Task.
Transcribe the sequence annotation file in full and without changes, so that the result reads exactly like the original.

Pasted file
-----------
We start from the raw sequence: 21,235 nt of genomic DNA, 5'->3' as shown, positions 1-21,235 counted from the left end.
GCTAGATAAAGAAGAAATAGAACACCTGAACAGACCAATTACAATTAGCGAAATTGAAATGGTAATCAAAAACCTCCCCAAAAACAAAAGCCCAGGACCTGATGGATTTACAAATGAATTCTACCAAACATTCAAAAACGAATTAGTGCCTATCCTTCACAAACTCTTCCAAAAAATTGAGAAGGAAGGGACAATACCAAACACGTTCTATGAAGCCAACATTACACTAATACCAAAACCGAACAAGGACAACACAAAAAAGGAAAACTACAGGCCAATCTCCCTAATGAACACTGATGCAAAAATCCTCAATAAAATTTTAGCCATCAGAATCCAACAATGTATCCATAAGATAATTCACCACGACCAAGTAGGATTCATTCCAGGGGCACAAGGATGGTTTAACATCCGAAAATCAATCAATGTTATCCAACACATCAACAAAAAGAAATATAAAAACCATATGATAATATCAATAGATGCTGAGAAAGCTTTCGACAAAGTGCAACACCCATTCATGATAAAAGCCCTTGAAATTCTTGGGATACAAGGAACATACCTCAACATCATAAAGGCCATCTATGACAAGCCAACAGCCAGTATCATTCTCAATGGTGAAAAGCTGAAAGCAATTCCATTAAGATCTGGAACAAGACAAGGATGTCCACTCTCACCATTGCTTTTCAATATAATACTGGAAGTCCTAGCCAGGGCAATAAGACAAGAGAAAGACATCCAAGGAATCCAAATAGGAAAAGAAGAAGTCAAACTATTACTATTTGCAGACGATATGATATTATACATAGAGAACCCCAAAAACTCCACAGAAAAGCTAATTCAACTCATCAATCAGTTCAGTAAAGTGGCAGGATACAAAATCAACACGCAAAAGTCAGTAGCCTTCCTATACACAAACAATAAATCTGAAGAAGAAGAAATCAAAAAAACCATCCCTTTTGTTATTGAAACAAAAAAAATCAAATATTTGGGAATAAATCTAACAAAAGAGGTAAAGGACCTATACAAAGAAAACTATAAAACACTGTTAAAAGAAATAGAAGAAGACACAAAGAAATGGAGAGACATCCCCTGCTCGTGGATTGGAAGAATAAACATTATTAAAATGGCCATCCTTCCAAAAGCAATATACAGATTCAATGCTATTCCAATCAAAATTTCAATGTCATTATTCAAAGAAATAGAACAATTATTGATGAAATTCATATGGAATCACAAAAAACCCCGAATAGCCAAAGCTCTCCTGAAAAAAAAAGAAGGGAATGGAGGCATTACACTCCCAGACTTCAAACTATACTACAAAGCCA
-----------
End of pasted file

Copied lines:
We start from the raw sequence: 21,235 nt of genomic DNA, 5'->3' as shown, positions 1-21,235 counted from the left end.
GCTAGATAAAGAAGAAATAGAACACCTGAACAGACCAATTACAATTAGCGAAATTGAAATGGTAATCAAAAACCTCCCCAAAAACAAAAGCCCAGGACCTGATGGATTTACAAATGAATTCTACCAAACATTCAAAAACGAATTAGTGCCTATCCTTCACAAACTCTTCCAAAAAATTGAGAAGGAAGGGACAATACCAAACACGTTCTATGAAGCCAACATTACACTAATACCAAAACCGAACAAGGACAACACAAAAAAGGAAAACTACAGGCCAATCTCCCTAATGAACACTGATGCAAAAATCCTCAATAAAATTTTAGCCATCAGAATCCAACAATGTATCCATAAGATAATTCACCACGACCAAGTAGGATTCATTCCAGGGGCACAAGGATGGTTTAACATCCGAAAATCAATCAATGTTATCCAACACATCAACAAAAAGAAATATAAAAACCATATGATAATATCAATAGATGCTGAGAAAGCTTTCGACAAAGTGCAACACCCATTCATGATAAAAGCCCTTGAAATTCTTGGGATACAAGGAACATACCTCAACATCATAAAGGCCATCTATGACAAGCCAACAGCCAGTATCATTCTCAATGGTGAAAAGCTGAAAGCAATTCCATTAAGATCTGGAACAAGACAAGGATGTCCACTCTCACCATTGCTTTTCAATATAATACTGGAAGTCCTAGCCAGGGCAATAAGACAAGAGAAAGACATCCAAGGAATCCAAATAGGAAAAGAAGAAGTCAAACTATTACTATTTGCAGACGATATGATATTATACATAGAGAACCCCAAAAACTCCACAGAAAAGCTAATTCAACTCATCAATCAGTTCAGTAAAGTGGCAGGATACAAAATCAACACGCAAAAGTCAGTAGCCTTCCTATACACAAACAATAAATCTGAAGAAGAAGAAATCAAAAAAACCATCCCTTTTGTTATTGAAACAAAAAAAATCAAATATTTGGGAATAAATCTAACAAAAGAGGTAAAGGACCTATACAAAGAAAACTATAAAACACTGTTAAAAGAAATAGAAGAAGACACAAAGAAATGGAGAGACATCCCCTGCTCGTGGATTGGAAGAATAAACATTATTAAAATGGCCATCCTTCCAAAAGCAATATACAGATTCAATGCTATTCCAATCAAAATTTCAATGTCATTATTCAAAGAAATAGAACAATTATTGATGAAATTCATATGGAATCACAAAAAACCCCGAATAGCCAAAGCTCTCCTGAAAAAAAAAGAAGGGAATGGAGGCATTACACTCCCAGACTTCAAACTATACTACAAAGCCA